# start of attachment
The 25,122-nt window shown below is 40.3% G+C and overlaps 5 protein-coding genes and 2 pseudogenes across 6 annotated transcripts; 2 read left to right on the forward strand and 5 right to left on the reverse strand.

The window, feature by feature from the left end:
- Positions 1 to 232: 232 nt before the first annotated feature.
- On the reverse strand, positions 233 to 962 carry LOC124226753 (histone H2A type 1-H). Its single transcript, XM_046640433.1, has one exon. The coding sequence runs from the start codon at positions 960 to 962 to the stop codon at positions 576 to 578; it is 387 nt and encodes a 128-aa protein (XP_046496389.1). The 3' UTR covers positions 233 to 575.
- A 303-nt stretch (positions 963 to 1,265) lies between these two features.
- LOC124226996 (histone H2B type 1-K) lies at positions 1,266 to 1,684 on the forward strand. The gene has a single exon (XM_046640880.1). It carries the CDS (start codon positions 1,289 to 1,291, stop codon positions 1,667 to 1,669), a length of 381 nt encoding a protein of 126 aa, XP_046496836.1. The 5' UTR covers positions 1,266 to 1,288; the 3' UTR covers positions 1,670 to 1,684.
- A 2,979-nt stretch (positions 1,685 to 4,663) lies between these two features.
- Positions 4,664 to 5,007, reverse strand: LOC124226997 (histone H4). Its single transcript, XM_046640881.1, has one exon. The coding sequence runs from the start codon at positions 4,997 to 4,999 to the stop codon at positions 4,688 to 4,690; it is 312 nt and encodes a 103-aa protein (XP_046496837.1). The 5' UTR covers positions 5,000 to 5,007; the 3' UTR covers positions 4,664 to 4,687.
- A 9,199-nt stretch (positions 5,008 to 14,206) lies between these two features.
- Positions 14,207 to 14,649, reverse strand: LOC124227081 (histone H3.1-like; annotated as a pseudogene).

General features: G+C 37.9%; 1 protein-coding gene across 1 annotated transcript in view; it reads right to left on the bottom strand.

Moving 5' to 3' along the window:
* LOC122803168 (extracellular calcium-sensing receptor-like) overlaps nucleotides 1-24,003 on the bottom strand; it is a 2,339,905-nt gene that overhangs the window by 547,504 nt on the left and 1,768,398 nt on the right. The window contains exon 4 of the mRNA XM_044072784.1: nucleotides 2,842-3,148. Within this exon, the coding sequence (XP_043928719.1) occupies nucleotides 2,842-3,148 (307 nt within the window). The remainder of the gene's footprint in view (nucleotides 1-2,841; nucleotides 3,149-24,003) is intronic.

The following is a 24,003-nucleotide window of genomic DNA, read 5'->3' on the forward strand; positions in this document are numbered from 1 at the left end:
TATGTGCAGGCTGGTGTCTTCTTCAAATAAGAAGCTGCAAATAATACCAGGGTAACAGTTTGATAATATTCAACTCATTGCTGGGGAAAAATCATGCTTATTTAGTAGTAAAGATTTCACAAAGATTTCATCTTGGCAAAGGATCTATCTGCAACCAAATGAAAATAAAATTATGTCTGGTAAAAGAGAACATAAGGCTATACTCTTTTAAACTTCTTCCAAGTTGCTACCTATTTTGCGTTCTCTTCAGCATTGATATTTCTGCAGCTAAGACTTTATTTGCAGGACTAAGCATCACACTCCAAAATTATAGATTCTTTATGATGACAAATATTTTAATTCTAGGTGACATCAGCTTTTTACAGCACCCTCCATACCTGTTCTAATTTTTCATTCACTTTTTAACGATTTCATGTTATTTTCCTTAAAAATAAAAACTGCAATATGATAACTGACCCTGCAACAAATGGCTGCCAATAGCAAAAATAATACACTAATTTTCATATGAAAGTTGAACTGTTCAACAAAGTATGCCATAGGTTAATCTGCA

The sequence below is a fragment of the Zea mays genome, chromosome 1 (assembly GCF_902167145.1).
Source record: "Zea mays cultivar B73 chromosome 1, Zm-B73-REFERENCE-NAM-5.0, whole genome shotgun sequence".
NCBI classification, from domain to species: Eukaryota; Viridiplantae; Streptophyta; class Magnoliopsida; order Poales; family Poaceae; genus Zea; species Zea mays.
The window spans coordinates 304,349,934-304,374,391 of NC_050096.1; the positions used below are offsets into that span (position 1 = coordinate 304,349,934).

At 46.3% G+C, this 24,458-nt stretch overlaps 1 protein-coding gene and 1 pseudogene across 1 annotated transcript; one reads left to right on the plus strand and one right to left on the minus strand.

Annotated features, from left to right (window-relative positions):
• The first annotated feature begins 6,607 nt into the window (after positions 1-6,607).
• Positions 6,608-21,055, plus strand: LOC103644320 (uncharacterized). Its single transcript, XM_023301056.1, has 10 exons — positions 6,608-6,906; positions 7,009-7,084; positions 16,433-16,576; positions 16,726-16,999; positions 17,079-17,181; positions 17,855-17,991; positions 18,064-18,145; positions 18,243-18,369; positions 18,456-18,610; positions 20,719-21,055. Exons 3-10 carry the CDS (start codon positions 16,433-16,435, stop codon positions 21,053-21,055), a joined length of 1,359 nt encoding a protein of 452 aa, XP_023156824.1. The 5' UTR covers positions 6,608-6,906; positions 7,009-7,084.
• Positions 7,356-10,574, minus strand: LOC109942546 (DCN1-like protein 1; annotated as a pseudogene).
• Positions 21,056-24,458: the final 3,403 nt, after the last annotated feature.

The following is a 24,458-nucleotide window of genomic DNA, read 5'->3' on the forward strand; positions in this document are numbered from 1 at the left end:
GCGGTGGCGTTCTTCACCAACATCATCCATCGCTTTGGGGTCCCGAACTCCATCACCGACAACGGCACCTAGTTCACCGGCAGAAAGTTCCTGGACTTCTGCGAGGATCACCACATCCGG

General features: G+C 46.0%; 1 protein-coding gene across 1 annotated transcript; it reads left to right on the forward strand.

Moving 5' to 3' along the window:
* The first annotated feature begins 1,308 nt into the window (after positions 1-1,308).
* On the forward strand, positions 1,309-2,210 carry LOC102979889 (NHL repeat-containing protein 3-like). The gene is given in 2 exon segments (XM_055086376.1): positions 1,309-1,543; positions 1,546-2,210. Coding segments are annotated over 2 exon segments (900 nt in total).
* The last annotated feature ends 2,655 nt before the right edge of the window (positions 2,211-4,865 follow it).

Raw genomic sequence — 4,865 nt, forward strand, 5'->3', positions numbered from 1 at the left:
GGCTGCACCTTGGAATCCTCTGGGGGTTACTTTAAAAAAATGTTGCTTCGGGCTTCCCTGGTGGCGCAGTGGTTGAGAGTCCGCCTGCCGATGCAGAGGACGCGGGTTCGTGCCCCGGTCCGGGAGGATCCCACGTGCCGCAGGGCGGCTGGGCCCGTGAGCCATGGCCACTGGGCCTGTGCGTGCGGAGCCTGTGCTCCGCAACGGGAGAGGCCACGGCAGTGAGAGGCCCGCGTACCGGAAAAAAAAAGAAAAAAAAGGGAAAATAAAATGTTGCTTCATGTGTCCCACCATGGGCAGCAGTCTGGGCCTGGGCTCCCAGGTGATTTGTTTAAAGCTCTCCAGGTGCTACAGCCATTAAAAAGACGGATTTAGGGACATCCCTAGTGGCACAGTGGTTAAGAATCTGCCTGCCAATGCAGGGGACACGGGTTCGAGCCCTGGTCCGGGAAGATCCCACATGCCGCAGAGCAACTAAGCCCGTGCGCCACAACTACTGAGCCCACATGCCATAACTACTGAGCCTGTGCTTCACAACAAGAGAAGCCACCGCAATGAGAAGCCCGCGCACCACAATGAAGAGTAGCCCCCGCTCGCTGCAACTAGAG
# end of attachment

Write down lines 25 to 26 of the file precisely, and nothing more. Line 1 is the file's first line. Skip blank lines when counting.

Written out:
• Positions 21,056-24,458: the final 3,403 nt, after the last annotated feature.

The following is a 24,458-nucleotide window of genomic DNA, read 5'->3' on the forward strand; positions in this document are numbered from 1 at the left end: